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Mike Champion on Why We Need XLinq

Blogger : Dare Obasanjo aka Carnage4Life
All posts : All posts by Dare Obasanjo aka Carnage4Life
Category : WSCF/WCF
Blogged date : 2006 Jun 23

Mike Champion has a blog post entitled Why does the world need another XML API? where he writes

One basic question keeps coming up, something like: "We have SAX, DOM, XmlReader/Writer APIs (and the Java people have a bunch more), we have XSLT, we have XQuery ... why do you think we need Yet Another XML API?"
...
  • XmlReader / XmlWriter can't go away because XLinq uses them to parse and serialize between XLinq objects and XML text. Also, while we are making XLinq as streaming-friendly as possible (see the XStreamingElement class in the CTP release for a taste of where we are going), we're only aiming at hitting the 80/20 point...
  • DOM can't go away because there are important use cases for API-level interoperability, most notably in the browser...DOM doesn't make code truly interoperable across implementations (especially on other languages), but there is enough conceptual similarity that porting is generally not terribly difficult...  
  • XSLT definitely won't go away. The Microsoft XML team was promoting XQuery as a "better XSLT than XSLT 2.0" a few years ago (before I came, don't hurt me!), and got set straight by the large and vocal XSLT user community on why this is not going to fly. While it may be true in some abstract way that XQuery or XLinq might logically be able to do everything that XSLT does, as a practical matter it won't...  
  • XQuery won't go away, at least for its original use case as a database query language.  Microsoft supports a draft of XQuery in SQL Server 2005, contributes to the work of the XQuery working group at W3C, and will continue to invest in finalizing the XQuery Recommendation and implementing it in our DBMS..
we believe that the overall LINQ story is going to have a pretty profound impact on data programmability, and we want to make sure that LINQ has a good story for XML...For XML users, I see a few really powerful implications:
  • The ability to query data by declaraing the characterics of the result set rather than imperatively navigating through and filtering out all the data...
  • The ability to join across diverse data sources, be they XML documents, objects, or DBMS queries
  • The ability to "functionally" reshape data within the same language as the application is written.  XSLT pioneered the functional transformation approach to XML processing, but it is difficult for many developers to learn and requires a processing pipeline architecture to combine XSLT transforms with conventional application logic...

This brings back memories of my days on the XML team at Microsoft. We went back and forth a lot about building the "perfect XML API", the one problem we had was that there one too many diverse user bases which had different ideas of what was important to expose in an API. We were always caught between a rock and a hard place when it came to customer requests for fixing our APIs. To some people (e.g. Microsoft Office) XML was a markup format for documents while to others (e.g. Windows Communications Foundation aka Indigo) it was simply a serialization format for programming language objects. Some of our customers were primarily interested in processing XML in a streaming fashion (e.g. Biztalk) while others (e.g. Internet Explorer) always worked on in-memory XML documents. Then there were the teams whose primarily interest was in strongly typed XML (e.g. SQL Server, ADO.NET) since it would be stored in relational database columns.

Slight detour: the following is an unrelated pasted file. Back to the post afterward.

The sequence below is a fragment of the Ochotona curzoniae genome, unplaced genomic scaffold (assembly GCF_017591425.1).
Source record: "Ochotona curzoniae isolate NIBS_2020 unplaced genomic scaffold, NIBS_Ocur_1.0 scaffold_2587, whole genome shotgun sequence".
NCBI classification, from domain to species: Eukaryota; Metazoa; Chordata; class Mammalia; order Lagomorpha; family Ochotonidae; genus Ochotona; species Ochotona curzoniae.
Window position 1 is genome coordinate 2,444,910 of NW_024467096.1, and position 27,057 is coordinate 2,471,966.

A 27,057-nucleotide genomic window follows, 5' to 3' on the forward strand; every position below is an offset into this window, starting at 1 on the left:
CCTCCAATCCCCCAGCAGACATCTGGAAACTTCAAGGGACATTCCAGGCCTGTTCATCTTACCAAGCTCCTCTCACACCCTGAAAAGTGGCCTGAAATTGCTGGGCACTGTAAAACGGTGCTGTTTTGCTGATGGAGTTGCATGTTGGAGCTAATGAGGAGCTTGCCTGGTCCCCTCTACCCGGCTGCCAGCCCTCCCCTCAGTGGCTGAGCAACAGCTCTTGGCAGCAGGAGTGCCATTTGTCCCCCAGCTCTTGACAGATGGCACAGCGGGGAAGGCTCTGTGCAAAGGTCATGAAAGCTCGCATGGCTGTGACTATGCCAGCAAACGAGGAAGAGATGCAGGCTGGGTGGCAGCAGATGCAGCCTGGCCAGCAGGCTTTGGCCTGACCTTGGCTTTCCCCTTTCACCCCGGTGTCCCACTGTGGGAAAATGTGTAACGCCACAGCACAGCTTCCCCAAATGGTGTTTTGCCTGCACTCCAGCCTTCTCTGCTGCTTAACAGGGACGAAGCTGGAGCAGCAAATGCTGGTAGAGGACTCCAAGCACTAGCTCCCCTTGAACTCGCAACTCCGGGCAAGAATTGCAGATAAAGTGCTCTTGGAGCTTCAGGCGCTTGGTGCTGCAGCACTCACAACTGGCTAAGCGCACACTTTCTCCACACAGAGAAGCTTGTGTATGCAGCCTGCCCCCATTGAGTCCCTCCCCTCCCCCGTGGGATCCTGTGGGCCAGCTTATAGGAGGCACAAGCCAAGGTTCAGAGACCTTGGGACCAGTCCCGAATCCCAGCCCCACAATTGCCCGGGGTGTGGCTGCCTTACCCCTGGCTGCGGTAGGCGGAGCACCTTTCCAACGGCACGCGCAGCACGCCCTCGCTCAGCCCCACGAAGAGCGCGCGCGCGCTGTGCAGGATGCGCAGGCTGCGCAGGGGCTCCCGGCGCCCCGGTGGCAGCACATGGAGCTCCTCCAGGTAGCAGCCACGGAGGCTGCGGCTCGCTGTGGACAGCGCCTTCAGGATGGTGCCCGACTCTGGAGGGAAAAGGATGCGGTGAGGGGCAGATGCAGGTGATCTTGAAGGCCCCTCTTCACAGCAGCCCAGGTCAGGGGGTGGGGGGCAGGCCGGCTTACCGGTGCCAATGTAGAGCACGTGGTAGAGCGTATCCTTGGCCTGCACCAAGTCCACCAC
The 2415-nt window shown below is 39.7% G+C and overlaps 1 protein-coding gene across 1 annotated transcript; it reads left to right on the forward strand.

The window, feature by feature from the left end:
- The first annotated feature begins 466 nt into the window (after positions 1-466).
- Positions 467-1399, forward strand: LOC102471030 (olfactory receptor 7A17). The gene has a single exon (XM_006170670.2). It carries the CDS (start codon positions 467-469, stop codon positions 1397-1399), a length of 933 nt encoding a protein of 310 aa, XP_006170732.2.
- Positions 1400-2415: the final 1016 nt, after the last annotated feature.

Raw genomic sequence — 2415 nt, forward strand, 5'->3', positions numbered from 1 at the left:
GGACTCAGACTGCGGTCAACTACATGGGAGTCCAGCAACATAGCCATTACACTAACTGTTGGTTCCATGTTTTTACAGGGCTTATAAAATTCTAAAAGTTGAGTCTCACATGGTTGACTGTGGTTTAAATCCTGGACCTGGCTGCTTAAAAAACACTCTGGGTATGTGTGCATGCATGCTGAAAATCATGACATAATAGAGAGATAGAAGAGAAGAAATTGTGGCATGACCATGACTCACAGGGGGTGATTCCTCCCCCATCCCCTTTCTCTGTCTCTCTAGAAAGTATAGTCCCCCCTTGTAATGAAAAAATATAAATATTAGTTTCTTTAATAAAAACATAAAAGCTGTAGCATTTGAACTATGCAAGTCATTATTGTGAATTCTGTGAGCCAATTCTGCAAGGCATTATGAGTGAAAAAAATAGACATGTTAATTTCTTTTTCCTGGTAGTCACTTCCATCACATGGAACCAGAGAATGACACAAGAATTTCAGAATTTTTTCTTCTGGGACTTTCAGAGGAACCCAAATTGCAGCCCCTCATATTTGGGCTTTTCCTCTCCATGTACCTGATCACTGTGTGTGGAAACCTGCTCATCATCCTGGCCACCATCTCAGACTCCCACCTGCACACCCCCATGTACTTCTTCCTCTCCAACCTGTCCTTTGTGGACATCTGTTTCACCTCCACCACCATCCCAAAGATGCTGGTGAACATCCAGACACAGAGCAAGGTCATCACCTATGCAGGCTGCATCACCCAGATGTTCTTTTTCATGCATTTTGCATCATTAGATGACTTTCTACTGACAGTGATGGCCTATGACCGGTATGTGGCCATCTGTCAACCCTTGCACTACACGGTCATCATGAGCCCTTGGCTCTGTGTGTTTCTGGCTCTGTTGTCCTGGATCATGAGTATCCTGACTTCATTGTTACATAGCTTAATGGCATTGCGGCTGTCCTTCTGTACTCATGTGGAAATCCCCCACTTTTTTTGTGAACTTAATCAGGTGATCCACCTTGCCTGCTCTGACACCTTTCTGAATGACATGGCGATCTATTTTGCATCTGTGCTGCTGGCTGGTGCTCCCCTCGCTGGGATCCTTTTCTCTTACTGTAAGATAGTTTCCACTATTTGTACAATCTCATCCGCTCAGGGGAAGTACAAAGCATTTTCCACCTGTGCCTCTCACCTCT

In trying to solve all of these problems with a single set of APIs, we went down the road of prematurely declaring the death of certain XML APIs and technologies such as the DOM (see Ode to the XML DOM) and XSLT (see XSLT 2.0 Sir? or Why You Won't See XSLT 2.0 or XPath 2.0 in the Next Version of the .NET Framework). At the end of the day we saw the light and we eventually changed our tune by not deprecating the System.Xml.XmlDocument class and by reconsidering whether replacing XSLT with XQuery was the right way forward.

When I was on the team there was a lot of infatuation with XQuery which eventually turned to frustration. There were a number of technical and non-technical reasons for this such as its dependence on W3C XML Schema which significantly complicated its type system and how long the spec was taking to become a standard (over 5 years and counting as I write this post). Since then a bunch of folks who were were enamored with XQuery have taken some of its lessons (e.g. declaritiveness, simple model for XML generation, etc) and integrated it into a mainstream programming environment with the XLinq project. XML geeks everywhere should read Erik Meijer's paper, XLinq: XML Programming Refactored (The Return Of The Monoids), it is a thing of beauty if angle brackets are your thing. And even better, if you are one you are one of those that chants rabid slogans like "XML is the assembly language of Web 2.0", you'll still like XLinq because it provides a easier and richer level of abstraction for working with XML.

Enjoy.


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